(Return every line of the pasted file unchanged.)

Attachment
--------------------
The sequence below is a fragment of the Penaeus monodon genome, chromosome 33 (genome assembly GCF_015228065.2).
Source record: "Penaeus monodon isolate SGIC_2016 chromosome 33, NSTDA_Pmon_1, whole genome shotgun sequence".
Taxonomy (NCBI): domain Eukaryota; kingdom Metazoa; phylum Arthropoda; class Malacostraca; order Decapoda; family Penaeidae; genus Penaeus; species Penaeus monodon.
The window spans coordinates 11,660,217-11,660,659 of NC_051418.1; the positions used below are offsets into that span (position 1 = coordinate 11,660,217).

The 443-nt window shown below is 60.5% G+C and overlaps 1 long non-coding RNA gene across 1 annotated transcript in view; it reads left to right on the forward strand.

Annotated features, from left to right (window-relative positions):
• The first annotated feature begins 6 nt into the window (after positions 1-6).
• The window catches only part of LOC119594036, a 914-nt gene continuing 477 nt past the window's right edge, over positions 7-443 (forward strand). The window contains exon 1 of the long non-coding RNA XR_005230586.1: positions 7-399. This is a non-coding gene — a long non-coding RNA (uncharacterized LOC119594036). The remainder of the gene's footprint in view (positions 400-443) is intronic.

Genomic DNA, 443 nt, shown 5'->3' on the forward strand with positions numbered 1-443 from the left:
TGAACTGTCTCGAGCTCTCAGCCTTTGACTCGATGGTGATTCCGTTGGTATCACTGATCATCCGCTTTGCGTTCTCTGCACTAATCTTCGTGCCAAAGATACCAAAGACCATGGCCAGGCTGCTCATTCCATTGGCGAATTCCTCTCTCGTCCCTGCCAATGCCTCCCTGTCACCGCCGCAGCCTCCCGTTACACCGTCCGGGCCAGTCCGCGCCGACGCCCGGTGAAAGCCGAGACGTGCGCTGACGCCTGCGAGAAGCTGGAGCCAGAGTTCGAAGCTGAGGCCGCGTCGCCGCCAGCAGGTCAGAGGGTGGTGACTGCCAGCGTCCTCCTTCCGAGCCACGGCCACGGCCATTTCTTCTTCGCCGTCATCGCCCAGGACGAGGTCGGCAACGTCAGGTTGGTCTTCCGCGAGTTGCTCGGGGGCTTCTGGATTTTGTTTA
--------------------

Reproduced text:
The sequence below is a fragment of the Penaeus monodon genome, chromosome 33 (genome assembly GCF_015228065.2).
Source record: "Penaeus monodon isolate SGIC_2016 chromosome 33, NSTDA_Pmon_1, whole genome shotgun sequence".
Taxonomy (NCBI): domain Eukaryota; kingdom Metazoa; phylum Arthropoda; class Malacostraca; order Decapoda; family Penaeidae; genus Penaeus; species Penaeus monodon.
The window spans coordinates 11,660,217-11,660,659 of NC_051418.1; the positions used below are offsets into that span (position 1 = coordinate 11,660,217).

The 443-nt window shown below is 60.5% G+C and overlaps 1 long non-coding RNA gene across 1 annotated transcript in view; it reads left to right on the forward strand.

Annotated features, from left to right (window-relative positions):
• The first annotated feature begins 6 nt into the window (after positions 1-6).
• The window catches only part of LOC119594036, a 914-nt gene continuing 477 nt past the window's right edge, over positions 7-443 (forward strand). The window contains exon 1 of the long non-coding RNA XR_005230586.1: positions 7-399. This is a non-coding gene — a long non-coding RNA (uncharacterized LOC119594036). The remainder of the gene's footprint in view (positions 400-443) is intronic.

Genomic DNA, 443 nt, shown 5'->3' on the forward strand with positions numbered 1-443 from the left:
TGAACTGTCTCGAGCTCTCAGCCTTTGACTCGATGGTGATTCCGTTGGTATCACTGATCATCCGCTTTGCGTTCTCTGCACTAATCTTCGTGCCAAAGATACCAAAGACCATGGCCAGGCTGCTCATTCCATTGGCGAATTCCTCTCTCGTCCCTGCCAATGCCTCCCTGTCACCGCCGCAGCCTCCCGTTACACCGTCCGGGCCAGTCCGCGCCGACGCCCGGTGAAAGCCGAGACGTGCGCTGACGCCTGCGAGAAGCTGGAGCCAGAGTTCGAAGCTGAGGCCGCGTCGCCGCCAGCAGGTCAGAGGGTGGTGACTGCCAGCGTCCTCCTTCCGAGCCACGGCCACGGCCATTTCTTCTTCGCCGTCATCGCCCAGGACGAGGTCGGCAACGTCAGGTTGGTCTTCCGCGAGTTGCTCGGGGGCTTCTGGATTTTGTTTA